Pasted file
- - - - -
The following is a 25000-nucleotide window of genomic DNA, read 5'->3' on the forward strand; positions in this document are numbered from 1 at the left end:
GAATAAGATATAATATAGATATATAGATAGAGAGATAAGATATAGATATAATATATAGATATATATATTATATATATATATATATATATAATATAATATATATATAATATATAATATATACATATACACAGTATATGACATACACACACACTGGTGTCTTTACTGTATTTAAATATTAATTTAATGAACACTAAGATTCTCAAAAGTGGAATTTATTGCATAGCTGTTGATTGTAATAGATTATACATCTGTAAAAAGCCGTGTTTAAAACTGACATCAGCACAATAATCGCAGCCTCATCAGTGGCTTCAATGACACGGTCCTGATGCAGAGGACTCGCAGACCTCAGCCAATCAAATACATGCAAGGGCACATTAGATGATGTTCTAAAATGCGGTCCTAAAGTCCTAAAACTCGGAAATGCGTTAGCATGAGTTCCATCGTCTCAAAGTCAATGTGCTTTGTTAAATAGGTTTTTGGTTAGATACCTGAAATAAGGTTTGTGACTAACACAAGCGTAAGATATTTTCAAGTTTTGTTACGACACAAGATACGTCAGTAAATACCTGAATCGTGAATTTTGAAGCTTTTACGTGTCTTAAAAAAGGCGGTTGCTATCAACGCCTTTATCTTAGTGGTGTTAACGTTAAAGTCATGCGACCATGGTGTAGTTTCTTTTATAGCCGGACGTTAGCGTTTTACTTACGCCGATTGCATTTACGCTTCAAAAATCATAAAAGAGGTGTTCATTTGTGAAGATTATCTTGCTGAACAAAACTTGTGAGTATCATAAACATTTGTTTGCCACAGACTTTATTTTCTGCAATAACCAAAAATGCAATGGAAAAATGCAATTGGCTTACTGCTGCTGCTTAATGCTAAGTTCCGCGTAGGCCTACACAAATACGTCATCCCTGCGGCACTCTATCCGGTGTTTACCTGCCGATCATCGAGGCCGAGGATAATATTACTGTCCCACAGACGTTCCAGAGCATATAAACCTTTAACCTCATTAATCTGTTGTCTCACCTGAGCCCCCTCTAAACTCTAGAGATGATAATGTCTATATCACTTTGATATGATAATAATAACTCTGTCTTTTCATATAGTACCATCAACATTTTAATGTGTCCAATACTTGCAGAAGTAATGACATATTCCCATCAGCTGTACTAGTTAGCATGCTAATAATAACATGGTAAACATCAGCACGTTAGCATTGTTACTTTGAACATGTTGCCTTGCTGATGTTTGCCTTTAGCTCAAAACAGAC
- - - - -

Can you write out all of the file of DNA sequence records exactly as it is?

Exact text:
The following is a 25000-nucleotide window of genomic DNA, read 5'->3' on the forward strand; positions in this document are numbered from 1 at the left end:
GAATAAGATATAATATAGATATATAGATAGAGAGATAAGATATAGATATAATATATAGATATATATATTATATATATATATATATATATAATATAATATATATATAATATATAATATATACATATACACAGTATATGACATACACACACACTGGTGTCTTTACTGTATTTAAATATTAATTTAATGAACACTAAGATTCTCAAAAGTGGAATTTATTGCATAGCTGTTGATTGTAATAGATTATACATCTGTAAAAAGCCGTGTTTAAAACTGACATCAGCACAATAATCGCAGCCTCATCAGTGGCTTCAATGACACGGTCCTGATGCAGAGGACTCGCAGACCTCAGCCAATCAAATACATGCAAGGGCACATTAGATGATGTTCTAAAATGCGGTCCTAAAGTCCTAAAACTCGGAAATGCGTTAGCATGAGTTCCATCGTCTCAAAGTCAATGTGCTTTGTTAAATAGGTTTTTGGTTAGATACCTGAAATAAGGTTTGTGACTAACACAAGCGTAAGATATTTTCAAGTTTTGTTACGACACAAGATACGTCAGTAAATACCTGAATCGTGAATTTTGAAGCTTTTACGTGTCTTAAAAAAGGCGGTTGCTATCAACGCCTTTATCTTAGTGGTGTTAACGTTAAAGTCATGCGACCATGGTGTAGTTTCTTTTATAGCCGGACGTTAGCGTTTTACTTACGCCGATTGCATTTACGCTTCAAAAATCATAAAAGAGGTGTTCATTTGTGAAGATTATCTTGCTGAACAAAACTTGTGAGTATCATAAACATTTGTTTGCCACAGACTTTATTTTCTGCAATAACCAAAAATGCAATGGAAAAATGCAATTGGCTTACTGCTGCTGCTTAATGCTAAGTTCCGCGTAGGCCTACACAAATACGTCATCCCTGCGGCACTCTATCCGGTGTTTACCTGCCGATCATCGAGGCCGAGGATAATATTACTGTCCCACAGACGTTCCAGAGCATATAAACCTTTAACCTCATTAATCTGTTGTCTCACCTGAGCCCCCTCTAAACTCTAGAGATGATAATGTCTATATCACTTTGATATGATAATAATAACTCTGTCTTTTCATATAGTACCATCAACATTTTAATGTGTCCAATACTTGCAGAAGTAATGACATATTCCCATCAGCTGTACTAGTTAGCATGCTAATAATAACATGGTAAACATCAGCACGTTAGCATTGTTACTTTGAACATGTTGCCTTGCTGATGTTTGCCTTTAGCTCAAAACAGAC